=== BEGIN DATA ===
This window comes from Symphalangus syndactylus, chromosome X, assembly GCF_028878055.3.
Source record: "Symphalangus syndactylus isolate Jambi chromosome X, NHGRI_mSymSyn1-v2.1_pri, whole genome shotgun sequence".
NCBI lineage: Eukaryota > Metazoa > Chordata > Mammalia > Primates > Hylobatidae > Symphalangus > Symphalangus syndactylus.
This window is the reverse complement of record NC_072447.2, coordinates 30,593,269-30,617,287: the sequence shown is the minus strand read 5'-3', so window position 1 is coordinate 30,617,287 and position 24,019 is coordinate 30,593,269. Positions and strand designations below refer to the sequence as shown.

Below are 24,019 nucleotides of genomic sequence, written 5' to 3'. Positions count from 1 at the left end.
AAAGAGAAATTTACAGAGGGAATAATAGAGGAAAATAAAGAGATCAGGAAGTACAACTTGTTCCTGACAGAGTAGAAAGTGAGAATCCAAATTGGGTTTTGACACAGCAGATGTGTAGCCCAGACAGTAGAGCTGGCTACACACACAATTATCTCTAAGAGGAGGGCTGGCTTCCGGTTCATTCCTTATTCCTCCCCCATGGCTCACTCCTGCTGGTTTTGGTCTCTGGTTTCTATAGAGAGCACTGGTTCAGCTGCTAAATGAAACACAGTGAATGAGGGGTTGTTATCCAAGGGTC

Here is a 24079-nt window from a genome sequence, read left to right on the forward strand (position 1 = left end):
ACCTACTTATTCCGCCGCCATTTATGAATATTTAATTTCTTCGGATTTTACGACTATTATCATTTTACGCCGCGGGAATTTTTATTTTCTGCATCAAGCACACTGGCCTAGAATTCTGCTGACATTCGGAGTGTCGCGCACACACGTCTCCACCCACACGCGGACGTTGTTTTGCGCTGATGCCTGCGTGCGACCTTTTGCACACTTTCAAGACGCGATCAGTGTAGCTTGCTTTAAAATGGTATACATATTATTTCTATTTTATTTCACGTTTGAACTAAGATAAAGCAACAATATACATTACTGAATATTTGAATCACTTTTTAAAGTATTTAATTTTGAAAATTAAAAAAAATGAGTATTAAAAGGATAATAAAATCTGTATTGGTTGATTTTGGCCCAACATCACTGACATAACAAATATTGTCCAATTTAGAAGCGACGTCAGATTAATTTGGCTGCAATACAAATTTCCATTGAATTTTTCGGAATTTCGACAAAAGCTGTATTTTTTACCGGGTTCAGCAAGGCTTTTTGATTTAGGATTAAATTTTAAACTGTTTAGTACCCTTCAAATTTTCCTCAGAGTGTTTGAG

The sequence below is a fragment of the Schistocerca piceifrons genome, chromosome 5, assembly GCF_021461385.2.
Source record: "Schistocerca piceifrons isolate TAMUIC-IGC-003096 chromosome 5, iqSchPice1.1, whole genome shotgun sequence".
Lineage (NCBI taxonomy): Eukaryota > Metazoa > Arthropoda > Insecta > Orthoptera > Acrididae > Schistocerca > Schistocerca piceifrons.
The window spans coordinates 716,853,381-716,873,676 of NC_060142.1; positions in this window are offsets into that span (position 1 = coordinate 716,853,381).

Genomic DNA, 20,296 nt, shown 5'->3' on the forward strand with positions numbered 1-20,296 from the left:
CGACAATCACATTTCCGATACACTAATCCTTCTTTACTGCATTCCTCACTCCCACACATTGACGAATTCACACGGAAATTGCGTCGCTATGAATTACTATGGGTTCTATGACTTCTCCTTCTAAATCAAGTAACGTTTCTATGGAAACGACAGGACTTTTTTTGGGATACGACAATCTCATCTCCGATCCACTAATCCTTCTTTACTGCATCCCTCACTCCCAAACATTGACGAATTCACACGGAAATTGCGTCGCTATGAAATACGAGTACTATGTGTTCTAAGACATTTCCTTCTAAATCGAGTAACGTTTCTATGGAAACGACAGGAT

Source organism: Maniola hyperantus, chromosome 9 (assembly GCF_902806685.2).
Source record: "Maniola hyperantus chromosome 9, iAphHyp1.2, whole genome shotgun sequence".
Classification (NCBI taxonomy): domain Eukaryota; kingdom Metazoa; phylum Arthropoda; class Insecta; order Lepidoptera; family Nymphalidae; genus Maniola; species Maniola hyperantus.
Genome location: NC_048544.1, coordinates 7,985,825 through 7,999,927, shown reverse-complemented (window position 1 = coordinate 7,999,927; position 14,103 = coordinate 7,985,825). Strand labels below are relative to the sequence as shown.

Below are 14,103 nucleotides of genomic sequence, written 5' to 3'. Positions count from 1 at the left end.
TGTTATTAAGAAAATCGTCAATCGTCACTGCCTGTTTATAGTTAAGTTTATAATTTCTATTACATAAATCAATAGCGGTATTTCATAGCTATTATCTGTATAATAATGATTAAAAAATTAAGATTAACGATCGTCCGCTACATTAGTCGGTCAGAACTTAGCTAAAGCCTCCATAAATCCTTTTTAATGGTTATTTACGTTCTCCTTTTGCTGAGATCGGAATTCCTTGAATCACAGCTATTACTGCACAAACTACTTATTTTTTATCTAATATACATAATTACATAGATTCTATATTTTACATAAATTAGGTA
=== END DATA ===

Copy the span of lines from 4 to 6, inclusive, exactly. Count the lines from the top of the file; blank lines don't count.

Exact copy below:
This window is the reverse complement of record NC_072447.2, coordinates 30,593,269-30,617,287: the sequence shown is the minus strand read 5'-3', so window position 1 is coordinate 30,617,287 and position 24,019 is coordinate 30,593,269. Positions and strand designations below refer to the sequence as shown.

Below are 24,019 nucleotides of genomic sequence, written 5' to 3'. Positions count from 1 at the left end.
AAAGAGAAATTTACAGAGGGAATAATAGAGGAAAATAAAGAGATCAGGAAGTACAACTTGTTCCTGACAGAGTAGAAAGTGAGAATCCAAATTGGGTTTTGACACAGCAGATGTGTAGCCCAGACAGTAGAGCTGGCTACACACACAATTATCTCTAAGAGGAGGGCTGGCTTCCGGTTCATTCCTTATTCCTCCCCCATGGCTCACTCCTGCTGGTTTTGGTCTCTGGTTTCTATAGAGAGCACTGGTTCAGCTGCTAAATGAAACACAGTGAATGAGGGGTTGTTATCCAAGGGTC